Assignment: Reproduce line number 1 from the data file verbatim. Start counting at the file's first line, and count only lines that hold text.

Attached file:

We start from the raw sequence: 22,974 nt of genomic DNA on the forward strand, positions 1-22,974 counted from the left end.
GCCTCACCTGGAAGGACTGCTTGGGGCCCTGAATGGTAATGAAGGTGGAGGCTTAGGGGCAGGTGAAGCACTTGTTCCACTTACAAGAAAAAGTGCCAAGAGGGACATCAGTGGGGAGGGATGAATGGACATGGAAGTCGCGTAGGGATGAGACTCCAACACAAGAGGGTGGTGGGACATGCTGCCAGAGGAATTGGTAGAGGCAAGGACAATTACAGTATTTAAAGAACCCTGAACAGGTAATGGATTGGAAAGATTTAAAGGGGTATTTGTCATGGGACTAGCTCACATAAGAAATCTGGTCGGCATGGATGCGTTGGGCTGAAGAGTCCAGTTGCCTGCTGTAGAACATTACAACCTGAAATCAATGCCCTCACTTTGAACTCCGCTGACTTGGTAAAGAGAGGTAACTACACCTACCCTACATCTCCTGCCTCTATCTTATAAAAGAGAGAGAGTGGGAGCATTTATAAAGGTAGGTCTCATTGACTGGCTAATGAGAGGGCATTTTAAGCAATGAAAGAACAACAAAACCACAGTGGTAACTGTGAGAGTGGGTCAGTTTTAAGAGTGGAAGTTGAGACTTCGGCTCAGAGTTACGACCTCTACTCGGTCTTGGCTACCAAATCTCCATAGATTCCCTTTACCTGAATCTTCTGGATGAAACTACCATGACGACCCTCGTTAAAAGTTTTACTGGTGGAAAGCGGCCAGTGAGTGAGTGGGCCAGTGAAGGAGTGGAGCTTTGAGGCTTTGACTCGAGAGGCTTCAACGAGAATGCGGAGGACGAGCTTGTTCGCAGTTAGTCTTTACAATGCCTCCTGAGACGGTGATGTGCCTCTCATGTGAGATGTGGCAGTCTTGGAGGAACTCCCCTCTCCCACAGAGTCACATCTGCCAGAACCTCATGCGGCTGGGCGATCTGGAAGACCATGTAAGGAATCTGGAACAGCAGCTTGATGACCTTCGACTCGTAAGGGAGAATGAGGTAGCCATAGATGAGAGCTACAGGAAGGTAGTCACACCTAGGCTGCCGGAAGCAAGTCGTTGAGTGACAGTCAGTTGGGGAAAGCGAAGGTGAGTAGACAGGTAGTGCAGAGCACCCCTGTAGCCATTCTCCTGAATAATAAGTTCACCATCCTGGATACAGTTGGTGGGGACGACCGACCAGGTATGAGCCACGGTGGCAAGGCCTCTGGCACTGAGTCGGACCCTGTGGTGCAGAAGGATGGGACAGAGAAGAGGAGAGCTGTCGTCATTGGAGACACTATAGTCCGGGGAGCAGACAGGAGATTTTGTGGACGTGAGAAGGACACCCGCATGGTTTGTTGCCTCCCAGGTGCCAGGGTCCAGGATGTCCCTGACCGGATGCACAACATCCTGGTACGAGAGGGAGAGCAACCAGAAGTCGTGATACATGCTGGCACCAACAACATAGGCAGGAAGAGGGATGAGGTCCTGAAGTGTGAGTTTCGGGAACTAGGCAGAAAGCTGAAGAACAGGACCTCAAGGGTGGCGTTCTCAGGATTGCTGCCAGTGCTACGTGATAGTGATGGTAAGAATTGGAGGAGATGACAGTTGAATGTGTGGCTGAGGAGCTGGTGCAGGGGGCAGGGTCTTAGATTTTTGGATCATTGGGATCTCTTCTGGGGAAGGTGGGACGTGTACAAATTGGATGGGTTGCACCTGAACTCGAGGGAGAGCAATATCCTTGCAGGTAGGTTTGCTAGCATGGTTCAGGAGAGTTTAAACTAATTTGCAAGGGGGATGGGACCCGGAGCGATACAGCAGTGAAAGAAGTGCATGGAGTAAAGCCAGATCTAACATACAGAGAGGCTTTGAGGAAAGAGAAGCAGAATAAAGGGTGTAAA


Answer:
We start from the raw sequence: 22,974 nt of genomic DNA on the forward strand, positions 1-22,974 counted from the left end.